By: JoAnne Musick
What does your client expect? Knowing what she expects can help you meet those expectations. Knowing what she expects can help you redirect those expectations when they are unrealistic. Communication is key in this regard.
When you first meet a potential client, it is important that you ask her what she expects. Does she expect to walk? Does she expect to go to trial? Does she expect to plea-bargain her case? Granted, you will not be in a position at this point to properly advise your client as to the realities of those expectations. At an initial meeting, you are not in position to promise, guarantee, or suggest a possible resolution. You may have heard your client’s side of the story, but most often, there is at least one other side to that story. There would be no way to know at this point whether you can successfully negotiate a dismissal. There would be no way of knowing whether your client might prevail at trial. Making a promise as to a dismissal or particular plea-bargain or even a win at trial only sets up unrealistic expectations from the beginning. Some lawyers make these promises to encourage the client to hire them. This is wrong; don’t do it. Instead, explain why you cannot say what will happen because you have not seen the evidence.
When you ask your client what she expects, be prepared to explain why those expectations are likely or unlikely to be realistic. I have clients tell me they expect to plea-bargain their case. That’s fine. I explain that a plea-bargain is certainly a possibility; however, first the case must be investigated and analyzed to see if a dismissal might be warranted or if a reduction is possible. I have clients tell me they expect to try their cases. That’s fine. I explain we are a firm of trial lawyers, and we start out preparing every case as if it will be tried to a jury. But I also ask the client to keep in mind that we have no way of knowing at this point if a particular plea-bargain offer is good or which jurors will show up for jury duty and how they might feel about the evidence because we haven’t even reviewed the government’s evidence or developed our evidence and strategy. So I ask the client to let me help them understand the evidence that the government will try to present so that we can make the best-educated decisions about trial. I also remind the client that while we might believe we have the best air-tight defense, ultimately, a jury makes that decision so we cannot promise or guarantee any particular result.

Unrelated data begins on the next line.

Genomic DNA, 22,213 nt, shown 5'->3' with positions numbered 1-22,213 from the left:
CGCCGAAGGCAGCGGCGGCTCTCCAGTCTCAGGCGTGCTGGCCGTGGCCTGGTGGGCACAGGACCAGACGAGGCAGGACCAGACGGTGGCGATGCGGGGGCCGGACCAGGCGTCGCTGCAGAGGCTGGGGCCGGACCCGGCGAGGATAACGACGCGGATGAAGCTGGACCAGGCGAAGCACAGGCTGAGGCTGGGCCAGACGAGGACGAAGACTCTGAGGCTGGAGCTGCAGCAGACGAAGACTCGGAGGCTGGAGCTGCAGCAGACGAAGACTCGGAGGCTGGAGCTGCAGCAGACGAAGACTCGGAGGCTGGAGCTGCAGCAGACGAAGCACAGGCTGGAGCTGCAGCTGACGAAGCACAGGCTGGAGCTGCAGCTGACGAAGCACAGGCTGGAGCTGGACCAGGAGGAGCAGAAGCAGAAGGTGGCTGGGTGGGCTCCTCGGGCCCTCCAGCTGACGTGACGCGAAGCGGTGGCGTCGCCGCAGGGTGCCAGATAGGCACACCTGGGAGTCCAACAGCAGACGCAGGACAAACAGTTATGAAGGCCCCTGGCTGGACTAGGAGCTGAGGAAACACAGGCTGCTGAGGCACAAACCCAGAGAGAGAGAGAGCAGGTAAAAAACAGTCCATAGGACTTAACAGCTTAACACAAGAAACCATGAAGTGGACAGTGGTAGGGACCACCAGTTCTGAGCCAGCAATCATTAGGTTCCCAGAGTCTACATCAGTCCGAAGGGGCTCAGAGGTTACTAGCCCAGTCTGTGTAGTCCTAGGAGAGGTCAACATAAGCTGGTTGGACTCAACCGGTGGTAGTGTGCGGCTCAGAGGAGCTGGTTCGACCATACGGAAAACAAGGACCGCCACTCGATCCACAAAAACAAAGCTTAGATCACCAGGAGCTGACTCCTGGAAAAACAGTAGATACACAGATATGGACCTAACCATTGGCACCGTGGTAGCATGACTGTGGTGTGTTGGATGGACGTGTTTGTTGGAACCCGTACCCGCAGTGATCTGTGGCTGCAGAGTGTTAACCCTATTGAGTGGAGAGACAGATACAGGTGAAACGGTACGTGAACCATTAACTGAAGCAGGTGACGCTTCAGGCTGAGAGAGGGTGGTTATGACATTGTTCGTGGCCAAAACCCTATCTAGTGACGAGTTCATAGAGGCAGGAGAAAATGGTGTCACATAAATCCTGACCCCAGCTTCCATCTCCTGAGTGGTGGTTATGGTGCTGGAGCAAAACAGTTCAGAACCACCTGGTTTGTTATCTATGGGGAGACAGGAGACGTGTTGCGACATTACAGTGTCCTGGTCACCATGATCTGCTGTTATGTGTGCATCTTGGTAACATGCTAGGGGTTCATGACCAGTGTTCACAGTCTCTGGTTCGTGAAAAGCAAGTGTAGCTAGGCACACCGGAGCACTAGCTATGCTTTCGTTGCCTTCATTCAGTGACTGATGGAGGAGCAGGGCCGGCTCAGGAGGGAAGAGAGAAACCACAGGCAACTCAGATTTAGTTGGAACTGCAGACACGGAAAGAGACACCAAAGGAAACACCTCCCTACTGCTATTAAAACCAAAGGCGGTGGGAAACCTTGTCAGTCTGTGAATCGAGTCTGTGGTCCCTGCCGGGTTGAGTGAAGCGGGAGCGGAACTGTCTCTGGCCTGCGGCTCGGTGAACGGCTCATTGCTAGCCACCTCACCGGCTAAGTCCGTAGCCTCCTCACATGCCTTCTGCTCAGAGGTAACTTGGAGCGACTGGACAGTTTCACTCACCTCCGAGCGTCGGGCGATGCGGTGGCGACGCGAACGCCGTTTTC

This key communication sets the tone early for understanding your client’s expectations and managing those. I also begin my representation with a letter to the client (after the contract is signed or after the court appointment is made) that details how to reach me, why I may not be able to take or respond to phone calls immediately, how the case is expected to proceed, and what is expected of the client. This tends to help clients understand the process and what to expect. It also lets them know what I expect from them.
As the case progresses, strive to keep those preliminary expectations under control. You should communicate early and often with your client. This could be via telephone, email, or meetings. But, where any of these conversations come down to the client needing to make a decision (whether to accept a plea-bargain that has been made, whether to proceed to trial, or other similar matters), I prefer to follow-up that meeting with a letter detailing our conversation. It could be as simple as: you have been offered a plea-bargain of X, and the range of punishment for your charged offense is Y; we have discussed the pros and cons of accepting this plea-bargain; and you have indicated you would like to accept/reject/counter that offer. This is simply a letter from you to your client so they see the offer and can think about the consequences of their decision. Obviously, this type of letter will not always be necessary, but where decisions are complicated (like multiple alternative plea-bargain options: conviction with time served or probation), or where the client wants to “think about” the advice you have given, this gives the client a framework of reference while they contemplate their decision or discuss it with family. It also helps prevent a misunderstanding as to what you have told your client during your telephone call or meeting.